Ashley Stewart

Newton Moore Senior High School, Bunbury, Australia

Ashley  Stewart

Ashley first understood her passion for teaching as an engineering student at the University of Wollongong. Noticing that the male students on her course outnumbered the females by about 8 to 1 – a ratio even higher for indigenous women – she wanted to help dissolve the gender gap. But she realised that she could only make a difference by teaching younger girls about the benefits of STEM careers and how to get into them.

Since then she has taught in a number of different schools – from a private Montessori to a public high school with a 20 per cent indigenous population. Many of her students are from traumatic backgrounds and have to overcome many barriers just to get there. (The school offers support, but Ashley often also buys them food with her own money and uses award funds for special projects to provide further help.) Her teaching work is focused on increasing the female student uptake of STEM subjects in upper school classes, and boosting the academic achievement and engagement of girls in maths and science.

To help students overcome obstacles to achievement, she has also put her energy into upskilling other staff, promoting the introduction of STEM programs for Aboriginal girls, creating a spatial training program, and founding an inventors club. Results have shown around twice as many students achieving satisfactory grade levels, which also means her school has pulled ahead of comparable institutions in results. Lower-set students have made huge gains, and staff have seen higher levels of engagement and fewer behavioural issues. As a result, larger numbers of students are taking higher-level mathematics courses, with enrolments doubling in 2020.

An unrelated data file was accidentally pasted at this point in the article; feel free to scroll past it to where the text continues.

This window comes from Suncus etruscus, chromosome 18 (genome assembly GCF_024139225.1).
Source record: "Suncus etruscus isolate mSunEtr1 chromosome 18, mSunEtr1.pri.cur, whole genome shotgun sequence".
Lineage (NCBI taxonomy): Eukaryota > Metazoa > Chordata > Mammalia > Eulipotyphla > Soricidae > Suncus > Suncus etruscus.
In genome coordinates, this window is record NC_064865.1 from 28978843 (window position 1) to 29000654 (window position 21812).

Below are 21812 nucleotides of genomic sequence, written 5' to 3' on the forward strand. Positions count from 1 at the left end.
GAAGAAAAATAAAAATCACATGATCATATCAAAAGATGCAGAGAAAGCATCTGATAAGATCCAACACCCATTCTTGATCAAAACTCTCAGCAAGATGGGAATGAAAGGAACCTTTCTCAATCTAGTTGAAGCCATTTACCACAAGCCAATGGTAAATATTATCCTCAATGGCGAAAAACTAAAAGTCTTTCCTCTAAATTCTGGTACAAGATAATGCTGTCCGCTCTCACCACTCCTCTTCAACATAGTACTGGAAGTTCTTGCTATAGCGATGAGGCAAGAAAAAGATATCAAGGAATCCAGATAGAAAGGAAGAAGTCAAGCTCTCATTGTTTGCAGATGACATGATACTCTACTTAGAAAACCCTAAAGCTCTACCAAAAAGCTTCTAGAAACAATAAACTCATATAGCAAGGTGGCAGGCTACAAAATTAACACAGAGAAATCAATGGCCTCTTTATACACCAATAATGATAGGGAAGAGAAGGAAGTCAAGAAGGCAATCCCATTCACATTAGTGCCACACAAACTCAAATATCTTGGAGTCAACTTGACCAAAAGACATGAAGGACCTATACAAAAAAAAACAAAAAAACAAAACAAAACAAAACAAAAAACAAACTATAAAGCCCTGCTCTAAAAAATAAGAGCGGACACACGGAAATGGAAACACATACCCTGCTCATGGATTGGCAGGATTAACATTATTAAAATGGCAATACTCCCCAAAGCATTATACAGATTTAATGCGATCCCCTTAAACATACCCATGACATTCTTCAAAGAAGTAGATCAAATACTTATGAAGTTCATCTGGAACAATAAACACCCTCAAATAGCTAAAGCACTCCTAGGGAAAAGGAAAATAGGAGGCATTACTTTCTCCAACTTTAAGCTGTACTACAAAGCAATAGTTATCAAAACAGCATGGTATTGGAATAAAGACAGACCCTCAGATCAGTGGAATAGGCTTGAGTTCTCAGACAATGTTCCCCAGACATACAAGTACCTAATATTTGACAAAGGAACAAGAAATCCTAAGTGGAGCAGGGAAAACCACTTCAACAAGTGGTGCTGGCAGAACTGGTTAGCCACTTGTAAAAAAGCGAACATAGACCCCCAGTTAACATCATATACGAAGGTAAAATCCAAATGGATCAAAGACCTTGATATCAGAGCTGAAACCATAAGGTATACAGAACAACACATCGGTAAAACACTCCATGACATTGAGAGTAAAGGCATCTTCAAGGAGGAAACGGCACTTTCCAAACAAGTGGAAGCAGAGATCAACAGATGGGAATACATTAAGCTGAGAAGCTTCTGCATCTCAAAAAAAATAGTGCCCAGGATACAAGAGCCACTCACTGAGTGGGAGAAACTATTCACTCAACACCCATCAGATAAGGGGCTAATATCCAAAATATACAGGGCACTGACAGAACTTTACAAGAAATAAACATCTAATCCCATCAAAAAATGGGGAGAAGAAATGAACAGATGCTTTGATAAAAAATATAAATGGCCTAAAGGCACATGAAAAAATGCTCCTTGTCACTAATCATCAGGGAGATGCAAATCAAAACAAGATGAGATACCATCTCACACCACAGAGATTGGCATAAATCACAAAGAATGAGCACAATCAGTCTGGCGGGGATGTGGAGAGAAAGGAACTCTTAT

Ashley has earned a reputation for being a versatile, dedicated and creative teacher with a commitment to optimising student success. Working on the school’s Networking committee, she has created partnerships with other Australian schools, the Singapore Chinese Girls School in Singapore, and the Engineering department at a nearby university. She was the recipient of the 2013 Graduate Teacher of the Year award, the 2017 National CHOOSEMATHS Mentoring Girls in Maths award, and a finalist for the 2018 Western Australia Secondary Teacher of the Year. With the Global Teacher Prize money, she would look at helping fund the Role Models Girls Academy, which currently has no federal support. In the long term, she would like to fund scholarships for students to study mathematics education at university and help get graduates into remote regional areas where teachers are needed.